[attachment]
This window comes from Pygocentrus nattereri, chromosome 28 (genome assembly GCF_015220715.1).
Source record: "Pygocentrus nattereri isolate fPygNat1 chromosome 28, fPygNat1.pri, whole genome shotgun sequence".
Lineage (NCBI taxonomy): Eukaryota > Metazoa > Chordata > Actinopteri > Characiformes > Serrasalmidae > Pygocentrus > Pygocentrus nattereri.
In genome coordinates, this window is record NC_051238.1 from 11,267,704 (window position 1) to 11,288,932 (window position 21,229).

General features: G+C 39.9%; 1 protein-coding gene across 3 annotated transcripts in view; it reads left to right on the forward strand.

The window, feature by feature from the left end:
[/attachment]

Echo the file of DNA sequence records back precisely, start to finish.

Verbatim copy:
This window comes from Pygocentrus nattereri, chromosome 28 (genome assembly GCF_015220715.1).
Source record: "Pygocentrus nattereri isolate fPygNat1 chromosome 28, fPygNat1.pri, whole genome shotgun sequence".
Lineage (NCBI taxonomy): Eukaryota > Metazoa > Chordata > Actinopteri > Characiformes > Serrasalmidae > Pygocentrus > Pygocentrus nattereri.
In genome coordinates, this window is record NC_051238.1 from 11,267,704 (window position 1) to 11,288,932 (window position 21,229).

General features: G+C 39.9%; 1 protein-coding gene across 3 annotated transcripts in view; it reads left to right on the forward strand.

The window, feature by feature from the left end: